Family, Fiction, Melbourne, Parenting, Relationship and marriage, Writing

At the supermarket

Standing in line at the checkout, she is warm and her armpits damp, despite the chilly day and her coat and scarf. She holds her breath as she watches each item scanned, then placed in her bags by the operator. Her eyes flick to the screen.

$45.

Glancing along the conveyor belt, she nervously estimates the cost of the remaining items. She can’t go over $70.

As she’s tallying in her mind, a voice breaks in. ‘Hello Audrey, fancy seeing you here.’

Audrey looks up, annoyed. She purposely drove to a supermarket two suburbs away, wasting precious petrol in the tank, so she wouldn’t bump into anyone she knew. Yet, here is Tilly standing in front of her, wearing Gucci sneakers, a beanie with a pom-pom and a plush winter coat that probably cost more than the sneakers.

‘Oh, hi Tilly.’ Audrey smiles and glimpses Tilly’s trolley. It’s overflowing. Her smile fades. Her mind fills with images of stabbing Tilly, for no other reason that her smug richness.

‘Just getting a few things today?’ Tilly enquires.

‘Yes,’ Audrey lies. This shop has to last her family a week. ‘Just a few essentials.’ She laughs nervously. It’s too loud, too awkward; even the checkout operator looks up.

‘Yeah, me too,’ Tilly responds. Audrey is now picturing ripping her limbs off and throwing them down an aisle.

‘M’am,’ interrupts the checkout guy. ‘That’ll be $79.90, thanks.’

Fuck. Audrey fumbles in her purse for her card. It won’t go through, she knows this. But is it more embarrassing to ask the operator to delete a few items, or for Tilly to watch as her card is declined.

Her cheeks are burning. She’s so hot. The guy, holding his hand out towards the eftpos machine, is standing on his head. Audrey looks at Tilly, her face is like one of those circus mirrors: long forehead, squat chin, bulbous nose. Audrey shakes her head, breathes deeply out of her mouth.

‘Audrey,’ asks Tilly, her brow creased—she clearly hasn’t had her latest Botox treatment—in concern. ‘Are you OK?’

Audrey wobbles. She holds her hand out, holding her card, but Tilly takes control.

‘Go sit,’ Tilly motions towards a bench. ‘I’ll get this for you.’ She’s already given her card to the checkout guy. She walks Audrey to the bench, helps her sit.

Audrey is acutely aware of a cacophony of noises around her. A toddler is screaming. Beeps from machines as items at other checkouts are scanned. Voices over the PA. Shoppers chatting on their mobiles. Outside, she hears the high-pitched signal from a truck reversing into the loading bay. A crash as two cars collide in the car park. She lets her head fall between her knees.

After a time, she feels someone sit next to her. She raises her head. It’s Tilly. With two trolleys. She’s sliding out of her coat, rolls it up and shoves it between the handle and back of the trolley.

‘Are you feeling better?’ Tilly asks again.

‘I’m fine, thanks.’ How is she going to repay Tilly.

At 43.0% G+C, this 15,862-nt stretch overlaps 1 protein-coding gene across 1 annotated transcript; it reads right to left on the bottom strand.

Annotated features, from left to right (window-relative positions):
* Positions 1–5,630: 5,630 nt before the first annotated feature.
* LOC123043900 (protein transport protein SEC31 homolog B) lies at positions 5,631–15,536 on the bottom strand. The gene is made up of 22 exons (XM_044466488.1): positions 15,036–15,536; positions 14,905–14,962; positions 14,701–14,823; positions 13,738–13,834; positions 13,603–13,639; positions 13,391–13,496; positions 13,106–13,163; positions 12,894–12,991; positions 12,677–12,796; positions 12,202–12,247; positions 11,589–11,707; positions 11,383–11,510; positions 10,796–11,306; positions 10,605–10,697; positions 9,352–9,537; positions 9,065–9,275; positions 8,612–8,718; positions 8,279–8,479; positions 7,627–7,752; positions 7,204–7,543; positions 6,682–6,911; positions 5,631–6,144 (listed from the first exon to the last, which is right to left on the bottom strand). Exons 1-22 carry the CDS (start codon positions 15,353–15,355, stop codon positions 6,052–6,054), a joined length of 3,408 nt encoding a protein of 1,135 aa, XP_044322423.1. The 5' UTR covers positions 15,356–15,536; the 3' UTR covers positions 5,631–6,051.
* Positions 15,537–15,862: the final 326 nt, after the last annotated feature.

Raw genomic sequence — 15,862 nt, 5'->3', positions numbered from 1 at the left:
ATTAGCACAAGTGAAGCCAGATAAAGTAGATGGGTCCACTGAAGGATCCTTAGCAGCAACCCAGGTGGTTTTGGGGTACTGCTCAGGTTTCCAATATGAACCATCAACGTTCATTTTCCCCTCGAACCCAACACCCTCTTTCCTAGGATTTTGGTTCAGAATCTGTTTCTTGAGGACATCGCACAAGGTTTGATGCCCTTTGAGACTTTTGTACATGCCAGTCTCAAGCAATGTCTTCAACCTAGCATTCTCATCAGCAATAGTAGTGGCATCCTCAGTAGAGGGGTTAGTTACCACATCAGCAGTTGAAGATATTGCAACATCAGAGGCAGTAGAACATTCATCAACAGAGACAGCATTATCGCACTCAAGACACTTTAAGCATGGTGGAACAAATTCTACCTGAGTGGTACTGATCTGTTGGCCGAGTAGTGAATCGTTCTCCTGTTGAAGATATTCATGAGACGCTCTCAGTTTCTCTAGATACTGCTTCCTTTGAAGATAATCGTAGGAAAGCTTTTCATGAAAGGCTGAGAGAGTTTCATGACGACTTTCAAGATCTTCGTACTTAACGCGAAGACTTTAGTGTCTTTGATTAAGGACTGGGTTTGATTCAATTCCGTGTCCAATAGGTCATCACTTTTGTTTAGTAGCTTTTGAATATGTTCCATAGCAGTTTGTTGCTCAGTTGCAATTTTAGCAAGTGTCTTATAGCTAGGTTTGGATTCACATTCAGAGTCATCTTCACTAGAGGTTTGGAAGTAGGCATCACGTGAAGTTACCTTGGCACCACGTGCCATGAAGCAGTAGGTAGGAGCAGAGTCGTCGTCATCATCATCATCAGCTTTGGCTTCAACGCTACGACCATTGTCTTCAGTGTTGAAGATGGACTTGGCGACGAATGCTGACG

‘Let me take you to a doctor.’

Audrey shakes her head. ‘I’m fine now, thanks. Just had a small wobbly.’

‘At least let me take you home. Steve can come back for your car later.’

‘No, thanks Tilly. I’m OK. I’ll be able to drive home.’ Audrey’s face is still burning. She slips out of her own coat.

‘Look! You’re not alright. You’re burning up. I’m taking you to my doctor. I insist.’

‘No.’ The last thing Audrey can afford is a doctor’s bill, and an expensive prescription for medication. ‘I’m sorry. Didn’t mean to yell. I’m perfectly well.’

She stands and grabs the handles of her trolley. ‘Thank you, Tilly. I appreciate your help, truly I do. I’ll repay you for the groceries later.’

‘Oh, don’t even worry about that. It was only 80 bucks. Buy me a coffee and we’ll call it even.’

Not even close to even. Audrey smiles at Tilly, who’s still sitting on the bench, as she struggles with conflicting emotions: gratitude and resentment. She’s extremely grateful to Tilly. Audrey can now put $20 worth of petrol in her car, maybe even buy a special afternoon treat for the kids. But at the same time, she wants to punch Tilly in the nose for having life so fucking easy.

Audrey pushes the trolley. ‘Thanks again. See you at pick-up, I guess.’ She looks back. Tilly is bent over, reaching in her handbag for something. Audrey glimpses purple, yellow and black stains on Tilly’s lower back, where her jumper has exposed her flesh.

She stares in amazement, her jaw slack and mouth gaping open. Tilly stands upright, spins to face Audrey. This time, her cheeks are pinkish red, but her eyes are glowering, as if daring Audrey to acknowledge what she’s just seen.

Audrey gives a wan smile, and starts to walk to her car. She doesn’t look back; she’s too overwhelmed in her thoughts.

No one’s life is perfect.

 

 

Image sourced: https://www.wbli.com/entertainment/morning-show/you-donate-dollar-charity-grocery-stores/6swgqloGWESdUFDLsVds4N/

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